PARIS (AP) - Lanvin's Lucas Ossendrijver celebrated one glorious decade as menswear designer of the storied Parisian house in a highly-anticipated show that saw the Palais de Tokyo venue bursting at the seams with guests.
PARIS (AP) — Lanvin's Lucas Ossendrijver celebrated one glorious decade as menswear designer of the storied Parisian house in a highly-anticipated show that saw the Palais de Tokyo venue bursting at the seams with guests.
Here are some highlights of the final day of spring-summer 2017 menswear collections.
OSSENDRIJVER'S 10 YEAR ANNIVERSARY
Since Dutch-born Ossendrijver was tapped to revitalize the floundering Lanvin menswear line 10 years ago, he changed the face of the house.
The designer, who cut his cloth at Kenzo and then Dior Homme, successfully modernized the men's line founded by Jeanne Lanvin in the 1920s with his signature layering and fashion-forward approach.
Ossendrijver even made fashion history in 2006 by creating the first high-fashion urban leather sneakers that have now become an iconic style item.
Under his tenure the men's line has become an unmissable show on the Fashion Week calendar, restoring Lanvin's place as one of the most influential Paris lines.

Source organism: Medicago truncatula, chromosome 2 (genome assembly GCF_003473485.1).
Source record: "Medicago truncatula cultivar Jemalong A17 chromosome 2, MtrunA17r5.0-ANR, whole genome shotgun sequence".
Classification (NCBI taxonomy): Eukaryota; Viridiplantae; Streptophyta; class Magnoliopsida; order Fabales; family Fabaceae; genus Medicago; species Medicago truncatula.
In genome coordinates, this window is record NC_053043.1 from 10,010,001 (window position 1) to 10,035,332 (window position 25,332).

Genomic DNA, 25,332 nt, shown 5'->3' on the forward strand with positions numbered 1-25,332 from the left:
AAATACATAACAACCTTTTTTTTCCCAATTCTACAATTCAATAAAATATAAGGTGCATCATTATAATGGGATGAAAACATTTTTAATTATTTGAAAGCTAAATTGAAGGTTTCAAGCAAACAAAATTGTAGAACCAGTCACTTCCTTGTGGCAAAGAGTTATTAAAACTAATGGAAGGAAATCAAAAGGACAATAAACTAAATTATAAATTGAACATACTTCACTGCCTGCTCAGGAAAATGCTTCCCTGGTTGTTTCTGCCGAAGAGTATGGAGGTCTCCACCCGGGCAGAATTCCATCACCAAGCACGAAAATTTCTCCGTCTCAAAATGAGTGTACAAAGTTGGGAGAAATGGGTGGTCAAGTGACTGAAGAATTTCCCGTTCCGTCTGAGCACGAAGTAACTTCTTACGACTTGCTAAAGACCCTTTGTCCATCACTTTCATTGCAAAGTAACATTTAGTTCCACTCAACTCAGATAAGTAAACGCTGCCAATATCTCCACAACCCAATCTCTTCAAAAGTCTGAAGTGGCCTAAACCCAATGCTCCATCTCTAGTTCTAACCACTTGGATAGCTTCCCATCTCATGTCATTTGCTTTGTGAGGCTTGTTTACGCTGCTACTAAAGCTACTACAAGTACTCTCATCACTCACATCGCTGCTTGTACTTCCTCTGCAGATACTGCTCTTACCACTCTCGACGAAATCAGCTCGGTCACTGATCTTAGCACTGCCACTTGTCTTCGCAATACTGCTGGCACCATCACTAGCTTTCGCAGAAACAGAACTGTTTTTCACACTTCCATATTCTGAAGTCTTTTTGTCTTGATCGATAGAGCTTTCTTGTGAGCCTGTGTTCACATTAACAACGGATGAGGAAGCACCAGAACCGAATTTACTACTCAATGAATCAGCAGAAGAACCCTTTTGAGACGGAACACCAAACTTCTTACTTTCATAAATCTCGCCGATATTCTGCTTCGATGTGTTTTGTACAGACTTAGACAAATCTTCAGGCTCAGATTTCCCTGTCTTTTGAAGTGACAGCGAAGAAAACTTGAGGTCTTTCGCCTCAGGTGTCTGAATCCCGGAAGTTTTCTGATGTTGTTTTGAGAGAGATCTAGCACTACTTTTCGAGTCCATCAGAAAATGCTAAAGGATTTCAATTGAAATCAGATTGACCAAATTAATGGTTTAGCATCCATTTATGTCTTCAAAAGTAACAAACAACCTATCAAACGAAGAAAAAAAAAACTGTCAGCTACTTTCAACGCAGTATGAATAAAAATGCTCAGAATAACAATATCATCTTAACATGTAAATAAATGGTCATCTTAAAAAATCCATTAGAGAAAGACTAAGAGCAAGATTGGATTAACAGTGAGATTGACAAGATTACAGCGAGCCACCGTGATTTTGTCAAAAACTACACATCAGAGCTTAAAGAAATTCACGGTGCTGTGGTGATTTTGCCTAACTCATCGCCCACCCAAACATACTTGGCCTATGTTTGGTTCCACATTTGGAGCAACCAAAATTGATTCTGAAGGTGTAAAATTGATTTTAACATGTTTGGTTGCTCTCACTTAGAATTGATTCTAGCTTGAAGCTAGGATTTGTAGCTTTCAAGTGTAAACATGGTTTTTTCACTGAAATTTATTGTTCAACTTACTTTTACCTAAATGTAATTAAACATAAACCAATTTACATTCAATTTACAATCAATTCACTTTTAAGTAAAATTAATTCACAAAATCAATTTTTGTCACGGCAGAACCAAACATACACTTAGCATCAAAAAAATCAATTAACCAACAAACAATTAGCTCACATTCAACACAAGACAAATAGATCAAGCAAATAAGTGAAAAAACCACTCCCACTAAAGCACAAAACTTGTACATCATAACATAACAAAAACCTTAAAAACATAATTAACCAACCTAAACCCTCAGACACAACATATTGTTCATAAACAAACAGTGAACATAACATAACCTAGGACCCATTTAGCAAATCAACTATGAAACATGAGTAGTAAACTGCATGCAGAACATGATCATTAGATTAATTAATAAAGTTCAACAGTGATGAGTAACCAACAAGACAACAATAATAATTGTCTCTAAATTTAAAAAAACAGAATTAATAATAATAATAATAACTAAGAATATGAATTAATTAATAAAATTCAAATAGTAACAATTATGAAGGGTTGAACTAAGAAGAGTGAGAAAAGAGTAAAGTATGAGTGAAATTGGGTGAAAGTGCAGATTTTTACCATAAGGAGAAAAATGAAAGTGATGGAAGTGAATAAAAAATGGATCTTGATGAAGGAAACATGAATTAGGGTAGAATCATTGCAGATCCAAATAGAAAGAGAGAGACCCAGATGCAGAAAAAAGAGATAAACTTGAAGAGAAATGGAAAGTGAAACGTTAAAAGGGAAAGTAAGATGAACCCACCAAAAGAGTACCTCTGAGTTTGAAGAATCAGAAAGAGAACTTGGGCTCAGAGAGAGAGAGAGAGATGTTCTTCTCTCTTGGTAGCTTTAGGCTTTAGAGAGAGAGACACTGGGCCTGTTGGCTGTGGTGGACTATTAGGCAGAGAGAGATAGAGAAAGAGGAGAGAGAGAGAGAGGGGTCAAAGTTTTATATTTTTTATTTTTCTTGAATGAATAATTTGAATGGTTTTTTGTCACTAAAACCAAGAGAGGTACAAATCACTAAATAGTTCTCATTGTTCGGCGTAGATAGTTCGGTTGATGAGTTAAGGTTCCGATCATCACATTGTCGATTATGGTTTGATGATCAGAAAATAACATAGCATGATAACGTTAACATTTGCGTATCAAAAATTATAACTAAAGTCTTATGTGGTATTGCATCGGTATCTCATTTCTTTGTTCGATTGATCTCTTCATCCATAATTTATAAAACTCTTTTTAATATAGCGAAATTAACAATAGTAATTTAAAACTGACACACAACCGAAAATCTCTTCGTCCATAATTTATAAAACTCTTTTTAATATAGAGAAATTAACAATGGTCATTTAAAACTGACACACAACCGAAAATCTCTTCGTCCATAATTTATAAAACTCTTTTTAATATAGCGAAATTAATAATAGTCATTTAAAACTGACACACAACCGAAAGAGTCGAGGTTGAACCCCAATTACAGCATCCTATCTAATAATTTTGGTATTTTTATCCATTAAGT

Ossendrijver was on top form for his anniversary collection, fusing styles from the 60s and 80s in the Paris runway show that had fashion insiders cheering.
One leitmotif was colorful variations on the Breton stripe that had its heyday in the 1960s.
The archetypally French style was a very apt design idea to mark the milestone at what is one of Paris' oldest labels.
Stripes in caramel, white, gray, blue and red graced shirts and vests with great optical kinesis.
Demonstrating Ossendrijver's eye for detail, the 60s theme carried through in long narrow scarves, rainbow stripes, big gray check suits and funky flat, round-toed pumps with color-contrast laces that were all popular in that era.
These 60s fashion codes were mixed with exaggerated 80s layering that defined the collection silhouette and over the years has become a touchstone for Ossendrijver's aesthetic. A billowing, oversize coat, for instance, perfectly captured that period's exuberance.
And other looks that riffed off contemporary color-blocking style made for a rich collection befitting of the milestone.
AGNES B.'S MULTICULTURALISM
Bright color and Africa were at the heart of Agnes B.'s spring-summer collection that celebrated cultural fusion.
A Persian blue tunic opened the show vibrantly — setting the African tone that was later fused with Western styles.
Multicolored African wraps contrasted with T-shirt prints that humorously celebrated African multicultural cult in France, a political hot potato with the growing popularity of Marine Le Pen's far-right National Front.
A top in blue spelled out the famous Gallic mantra "Vive la..." ("Long live...") with an image of the African continent coming after, instead of an image of France.
Elsewhere, Western styles — like a cobalt hoody and baseball caps — fused with African beading.
Many of the looks were beautiful, but arresting, and were certainly not for the shy dresser.
Thomas Adamson can be followed at Twitter.com/ThomasAdamsonAP